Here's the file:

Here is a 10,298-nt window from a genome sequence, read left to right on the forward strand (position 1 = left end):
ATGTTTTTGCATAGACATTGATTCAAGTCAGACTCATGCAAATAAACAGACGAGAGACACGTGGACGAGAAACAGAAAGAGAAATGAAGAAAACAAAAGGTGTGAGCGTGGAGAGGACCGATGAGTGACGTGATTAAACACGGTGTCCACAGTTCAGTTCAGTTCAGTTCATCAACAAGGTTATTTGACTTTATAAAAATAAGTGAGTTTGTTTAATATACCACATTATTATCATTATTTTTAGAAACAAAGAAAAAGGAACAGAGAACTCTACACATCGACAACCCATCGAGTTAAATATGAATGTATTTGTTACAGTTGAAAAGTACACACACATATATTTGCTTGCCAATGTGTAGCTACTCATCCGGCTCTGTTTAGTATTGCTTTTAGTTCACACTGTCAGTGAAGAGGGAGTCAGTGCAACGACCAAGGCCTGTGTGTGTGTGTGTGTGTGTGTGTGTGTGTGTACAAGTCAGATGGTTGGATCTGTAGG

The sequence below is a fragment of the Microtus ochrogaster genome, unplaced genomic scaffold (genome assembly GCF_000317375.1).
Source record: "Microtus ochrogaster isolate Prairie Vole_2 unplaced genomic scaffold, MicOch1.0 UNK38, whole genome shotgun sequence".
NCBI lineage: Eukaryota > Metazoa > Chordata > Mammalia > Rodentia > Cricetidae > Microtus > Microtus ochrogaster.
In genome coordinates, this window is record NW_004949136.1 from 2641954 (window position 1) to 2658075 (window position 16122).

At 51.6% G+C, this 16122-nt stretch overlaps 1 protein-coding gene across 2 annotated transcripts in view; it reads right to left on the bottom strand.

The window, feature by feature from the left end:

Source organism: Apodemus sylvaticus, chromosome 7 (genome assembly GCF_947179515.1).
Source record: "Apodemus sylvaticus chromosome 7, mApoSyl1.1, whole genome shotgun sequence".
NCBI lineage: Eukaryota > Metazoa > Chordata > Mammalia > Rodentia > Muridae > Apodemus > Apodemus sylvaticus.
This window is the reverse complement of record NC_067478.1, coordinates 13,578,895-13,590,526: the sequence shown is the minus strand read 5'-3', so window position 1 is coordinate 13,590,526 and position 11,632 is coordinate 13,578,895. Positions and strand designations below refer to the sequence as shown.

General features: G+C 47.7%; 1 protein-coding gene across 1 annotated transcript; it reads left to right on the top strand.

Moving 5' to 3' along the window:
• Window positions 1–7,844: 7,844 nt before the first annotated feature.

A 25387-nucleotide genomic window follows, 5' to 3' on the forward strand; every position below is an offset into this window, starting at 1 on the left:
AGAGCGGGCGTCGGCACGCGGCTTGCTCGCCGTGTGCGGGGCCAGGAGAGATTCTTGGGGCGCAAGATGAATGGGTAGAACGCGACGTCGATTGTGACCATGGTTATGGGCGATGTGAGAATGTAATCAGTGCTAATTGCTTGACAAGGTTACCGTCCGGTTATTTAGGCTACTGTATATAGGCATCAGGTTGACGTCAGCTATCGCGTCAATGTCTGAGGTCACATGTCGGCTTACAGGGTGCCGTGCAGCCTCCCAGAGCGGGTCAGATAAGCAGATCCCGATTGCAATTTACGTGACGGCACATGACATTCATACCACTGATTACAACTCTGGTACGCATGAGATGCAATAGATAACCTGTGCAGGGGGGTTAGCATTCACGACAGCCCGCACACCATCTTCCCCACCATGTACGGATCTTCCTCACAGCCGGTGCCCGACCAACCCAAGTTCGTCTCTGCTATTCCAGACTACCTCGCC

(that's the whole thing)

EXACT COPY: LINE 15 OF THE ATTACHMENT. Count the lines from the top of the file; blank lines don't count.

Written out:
• Window positions 1–7,844: 7,844 nt before the first annotated feature.